Medieval Rings

les Enluminures
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MOURNING RING OF LIEUTENANT COLONEL THOMAS

England, 1815

Gold and glass

sold
  • MOURNING RING OF LIEUTENANT COLONEL THOMAS

    England, 1815
    Gold and glass
    Weight 3.7 gr; circumference 55.1 mm; US size 7¼; UK size O

    As a part of the ritual of mourning, which was strictly followed at the time, this ring would have been worn by a friend or member of the family in remembrance of the hero’s tragic death while defending his country in one of the most famous battles in history. It is likely that the ring was worn with the stone side up and the commemorative inscription on the underside resting on the finger. The mourning ring commemorates Lieutenant Colonel Charles Thomas of the 1st Foot Guards, who died at the Battle of Waterloo on June 18, 1815. One side is set with a flat gemstone made of glass and framed by a black enamel surround, the other side has a black enameled plaque with an inscription in gold lettering: ‘lt col thomas 1st regt of guards fell at the battle of waterloo.

    Provenance: Benjamin Zucker, New York; on deposit, Walters Art Museum, Baltimore, 1985–2013.

    Reference number: 638

  • Later

    It is virtually impossible to do justice to the evolution of jewelry from the Baroque period (c. 1700) to Modern times in a short synopsis, but these are a few highlights. Many of the functional aspects of finger-rings continued: they served for betrothal and marriage, for signing and family identification, for memorial purposes, as well as for pure ornament. However, some new types of rings emerge during this period: such as puzzle rings, gimmick rings, perfume rings, and rings that celebrated scientific achievements (e.g., watch rings) are but a few of the examples.

    This time span witnesses the emergence of the “archaeological style,” of which the work of Fortunato Pio Castellani in the 1830s to 1860s is a particularly well-known example, one that fits in the Neo-Classical period. We see the flourishing of other styles related to artistic movements in painting, sculpture, and architecture. These include Art Nouveau and the Arts and Crafts Movement, both beginning around the 1880s, and Art Deco in the 1920s, 30s, and 40s. It also covers the emergence of some of the most famous twentieth-century houses of jewelry, such as Cartier, Charmet, Boucheron, Bulgari, Tiffany’s, Van Cleef & Arpels, and Mellerio, to mention only a few. Jewelry historians responsible for exhibitions in major museums have begun to trace the historical contributions and characterize the styles of jewelry, including rings, not only of these different artistic movements, but also of these great houses.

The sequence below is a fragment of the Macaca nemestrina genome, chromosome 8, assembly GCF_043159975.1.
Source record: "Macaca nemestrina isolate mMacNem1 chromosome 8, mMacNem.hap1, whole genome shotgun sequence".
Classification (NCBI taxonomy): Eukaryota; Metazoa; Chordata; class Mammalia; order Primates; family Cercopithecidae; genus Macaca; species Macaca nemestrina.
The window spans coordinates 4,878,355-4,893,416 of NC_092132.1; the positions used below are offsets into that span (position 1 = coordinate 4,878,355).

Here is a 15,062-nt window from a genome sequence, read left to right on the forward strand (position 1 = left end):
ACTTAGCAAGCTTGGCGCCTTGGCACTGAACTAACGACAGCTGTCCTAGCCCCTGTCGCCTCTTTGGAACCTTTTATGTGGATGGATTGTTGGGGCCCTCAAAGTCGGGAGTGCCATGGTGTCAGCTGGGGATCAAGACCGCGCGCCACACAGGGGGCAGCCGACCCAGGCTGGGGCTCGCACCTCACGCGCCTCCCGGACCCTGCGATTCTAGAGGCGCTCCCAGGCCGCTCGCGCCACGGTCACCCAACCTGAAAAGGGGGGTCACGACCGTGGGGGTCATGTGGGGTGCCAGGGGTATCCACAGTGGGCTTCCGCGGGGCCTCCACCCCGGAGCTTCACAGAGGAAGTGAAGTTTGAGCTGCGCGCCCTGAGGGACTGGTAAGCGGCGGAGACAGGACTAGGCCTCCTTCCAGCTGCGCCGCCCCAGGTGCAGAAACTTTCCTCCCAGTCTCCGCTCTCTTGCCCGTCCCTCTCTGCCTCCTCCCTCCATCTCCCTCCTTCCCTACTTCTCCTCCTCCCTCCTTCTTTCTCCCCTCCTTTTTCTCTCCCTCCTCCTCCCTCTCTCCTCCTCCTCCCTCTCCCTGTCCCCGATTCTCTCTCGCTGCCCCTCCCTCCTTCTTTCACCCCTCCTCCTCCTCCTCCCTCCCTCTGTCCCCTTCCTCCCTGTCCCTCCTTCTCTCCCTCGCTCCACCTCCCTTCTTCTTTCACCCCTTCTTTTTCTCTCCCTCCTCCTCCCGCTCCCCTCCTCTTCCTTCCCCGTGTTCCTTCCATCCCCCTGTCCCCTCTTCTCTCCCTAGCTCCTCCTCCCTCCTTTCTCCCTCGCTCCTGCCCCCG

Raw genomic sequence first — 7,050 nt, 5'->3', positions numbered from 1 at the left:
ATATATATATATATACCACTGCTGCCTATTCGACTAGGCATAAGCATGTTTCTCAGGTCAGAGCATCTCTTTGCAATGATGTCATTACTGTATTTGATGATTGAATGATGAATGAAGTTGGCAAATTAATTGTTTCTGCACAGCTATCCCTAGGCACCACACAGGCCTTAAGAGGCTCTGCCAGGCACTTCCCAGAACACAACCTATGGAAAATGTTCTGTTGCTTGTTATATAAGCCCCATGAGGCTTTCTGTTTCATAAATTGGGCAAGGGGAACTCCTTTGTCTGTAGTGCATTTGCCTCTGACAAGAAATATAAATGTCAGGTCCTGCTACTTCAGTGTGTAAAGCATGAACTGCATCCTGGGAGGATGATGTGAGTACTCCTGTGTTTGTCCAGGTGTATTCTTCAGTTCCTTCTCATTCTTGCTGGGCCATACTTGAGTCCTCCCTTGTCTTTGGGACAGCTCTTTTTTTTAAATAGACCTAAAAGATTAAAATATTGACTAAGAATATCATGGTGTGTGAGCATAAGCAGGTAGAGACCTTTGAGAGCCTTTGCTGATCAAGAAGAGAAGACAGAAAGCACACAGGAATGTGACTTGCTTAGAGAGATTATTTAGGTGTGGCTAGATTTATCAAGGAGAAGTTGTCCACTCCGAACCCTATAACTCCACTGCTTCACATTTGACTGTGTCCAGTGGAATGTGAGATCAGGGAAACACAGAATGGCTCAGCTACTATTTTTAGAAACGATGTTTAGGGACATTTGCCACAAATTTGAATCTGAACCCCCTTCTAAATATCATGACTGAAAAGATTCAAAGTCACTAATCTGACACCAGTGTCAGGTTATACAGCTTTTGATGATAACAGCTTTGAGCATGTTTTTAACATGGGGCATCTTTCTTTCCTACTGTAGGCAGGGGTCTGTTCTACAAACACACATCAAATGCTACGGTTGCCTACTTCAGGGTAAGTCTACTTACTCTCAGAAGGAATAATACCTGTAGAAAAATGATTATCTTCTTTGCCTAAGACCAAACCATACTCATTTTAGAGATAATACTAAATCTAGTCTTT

Two other sometimes-overlapping categories of later jewelry are of significant import. The first category, “artist jewelry,” consists of jewelry by artists mostly known for their work in other media, such as Picasso, Calder, Dali, Robert Indiana, Louise Bourgeois, Yves Klein, Anish Kapoor, and many others. The second category, “studio jewelry” includes work by modern and contemporary goldsmiths. Among those practicing today of special mention are Wendy Ramshaw and others belonging to the Goldsmith’s Company in London, dedicated to continuing the craft since it received its first royal charter in 1327. Others of different national origins include the Italian Giovanni Corvaja (handled by Adrian Sassoon in London), the American Joel Arthur Rosenthal or JAR of Paris (whose international exhibition was staged at the Metropolitan Museum in New York in 2013), Otto Jakob of Germany, and the newcomer Wallace Chan of China. The experienced viewer-collector, as well as the newcomer to the field, can begin to learn about modern jewelry at the Museum of Fine Arts in Boston with its dedicated jewelry gallery and specialized curator, the Victoria and Albert Museum in London which houses the William and Judith Bollinger Gallery, and the private collection of Alice and Louis Koch.